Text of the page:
Crusty No Knead Bread
BREAD!! It's been wayyyyyyyy toooooooo longgggggg.
Errrrrrrmagad you guys. This bread. This crusty no knead bread. It's giving me liiiiiife right now. It's been giving me life all winter long. If you couldn't already tell from my compulsion to add a lot of extra letters to all of my words here.
I'm not kidding, this no knead bread is amongst my top five favorite baking discoveries from this year (I know this year just started, I mean even from the whole of 2017). And I don't even know what the other four are.
Now, I know I'm a little late to the no knead bread game. If you're already familiar with the amazingness that is no knead bread and have been making no knead bread for years now, my apologies. This bread recipe may not be so exciting for you.
But if you're a newbie like I was until just a few months ago, I'm here to tell you that your life is about to get a lil bit better right about now.
Because firstly, BREAD! (I LOVE BREAD SO MUCH.) And secondly, this bread literally takes four or less (yes, four) minutes to mix together. And thirdly, this is one of the best breads I've ever baked in my life.
See? Your life is about to change.
So here's the science to no knead bread. Wikipedia really couldn't have said it better:
"No-knead bread is a method of bread baking that uses a very long fermentation time instead of kneading to form the gluten strands that give the bread its texture. It is characterized by a low yeast content and a very wet dough."
Basically, in simpler terms, gluten is what gives dough its amazing doughy, chewy texture. And the way to develop the gluten is by kneading the dough. But with no knead breads, instead of kneading the dough to develop the gluten, you just let it rise for a really.long.time. As in 12-16 hours. And the long rising time is what allows the gluten to develop without any kneading.
And here's the second method for the magic: baking the bread in a Dutch Oven. Or any pot with a lid, which is what I used because I don't have a Dutch Oven. The Dutch Oven/pot is what allows the bread to develop that deeply golden, super-crunchy crust all around with that soft, chewy, doughy crumb inside.
Now, before you nix this no knead bread recipe either because baking bread at home is not something you think you're capable of pulling off or because 12-16 hours of rising time is just way too many hours to wait, let me try to convince you of the fallacy of your thinking.
YOU CAN MAKE THIS BREAD. Yes, even you, who if just the sight of yeast in an ingredient list causes you to run for the hills.
Here's why: this bread has four ingredients: flour, yeast, salt, and water. And you don't even have to let the yeast develop. You literally just mix all four ingredients together, cover the bowl, and let science do the rest of the work for the next 12 hours. Because remember: no knead.
And about that long rising time. It seems really long. 12-18 hours is long. But not if you just plan ahead and make this dough the night before you want to bake the bread.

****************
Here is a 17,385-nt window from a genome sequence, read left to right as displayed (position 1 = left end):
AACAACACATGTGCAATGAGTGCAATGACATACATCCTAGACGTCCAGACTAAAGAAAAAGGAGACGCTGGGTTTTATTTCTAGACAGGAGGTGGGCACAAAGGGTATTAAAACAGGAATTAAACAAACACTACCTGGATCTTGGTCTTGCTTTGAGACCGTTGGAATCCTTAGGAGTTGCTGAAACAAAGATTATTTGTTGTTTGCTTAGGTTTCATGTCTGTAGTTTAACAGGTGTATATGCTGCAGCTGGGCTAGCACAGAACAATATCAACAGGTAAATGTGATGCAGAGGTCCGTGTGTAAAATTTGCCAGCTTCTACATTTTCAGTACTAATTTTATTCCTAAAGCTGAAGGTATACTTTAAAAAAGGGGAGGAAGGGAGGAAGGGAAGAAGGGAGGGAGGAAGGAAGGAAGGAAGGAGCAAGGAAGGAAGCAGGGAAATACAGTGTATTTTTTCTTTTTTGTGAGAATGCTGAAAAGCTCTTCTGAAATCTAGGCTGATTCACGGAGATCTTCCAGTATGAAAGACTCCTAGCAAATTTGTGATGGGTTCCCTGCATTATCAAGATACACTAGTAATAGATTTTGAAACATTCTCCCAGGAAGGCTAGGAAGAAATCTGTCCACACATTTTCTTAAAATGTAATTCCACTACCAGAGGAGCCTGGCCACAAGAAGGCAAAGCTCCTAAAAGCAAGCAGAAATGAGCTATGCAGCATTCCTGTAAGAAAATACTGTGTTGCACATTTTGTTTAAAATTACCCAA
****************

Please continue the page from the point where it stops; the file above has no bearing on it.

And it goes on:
This way, all the rising happens while you sleep. So it's basically like you didn't even have to wait at all, because sleeping time doesn't count.
What I usually do is prepare the dough in the evening (and by "prepare the dough," I mean quickly mix together the four ingredients and move on with my evening) and then bake the dough the next morning. This way, I've got a crusty, hot, steaming fresh loaf of homemade bread right at the start of my day.
This no knead bread is the type of bread you'll just wanna tear right into, ripping hot, chewy, steaming hunks off without bothering with something as silly as a knife.
So crispy and crunchy on the outside, so doughy and soft and chewy on the inside, so easy to make, so, so good it's ridiculous.
Just serve this crusty no knead bread with a slather of butter and the best vegetable soup ever and it isn't even necessary for me to conclude with "have a very nice day" because you will, oh, you will.
Crusty No Knead Bread
Yield: one round loaf/8-10 servings
3 cups all-purpose or bread flour (I prefer bread flour)
1/2 teaspoon active dry yeast
1 3/4 teaspoons salt
1 1/2 cups room temp. or warm water
-Variation: sub 1/4 cup of the water with 1/4 cup of olive oil for a more tasty, slightly heavier loaf
-Optional add-ins to mix in after dough has risen: green onions, roasted garlic, olives, fresh or dried herbs, cheese, nuts, dried fruit etc.
1. In a large bowl, stir together the flour, yeast and salt with a wooden spoon or rubber spatula. Add water and stir until blended. The dough will be shaggy and sticky. Cover the bowl with plastic wrap and let dough rise at room temperature for 12-18 hours. After rising, dough should be puffy and loose with little bubbles all over it.
2. Preheat oven to 450 F. Place a 6-quart Dutch Oven or heavy pot with lid* inside the oven to heat up for 30 minutes. Meanwhile, lightly flour your work surface and gently place dough onto it. (If including add-ins, now is the time to gently mix them in. Dough may need to rise a bit longer than the 30 minutes if the add-ins are incorporated.) Shape dough into a ball. Set it on a piece of parchment paper and sprinkle some flour over it. Cover the dough loosely with plastic wrap and let rest/rise a bit while oven heats up.
3. Carefully remove pot from oven. Remove plastic wrap from dough. Gently lift the dough by the parchment paper and place it into the pot, the parchment lining the bottom and sides of the pot.
4. Cover pot with lid, place back into oven, and bake bread for 25 minutes. Remove lid and bake bread for another 15 to 25 minutes, until the loaf is a deep golden and crispy all over. Lift bread out by parchment and let cool a bit before serving.
*Note: if you don't have a lid for your pot, tightly cover the pot with heavy duty foil instead.
Recipe Adapted From NYT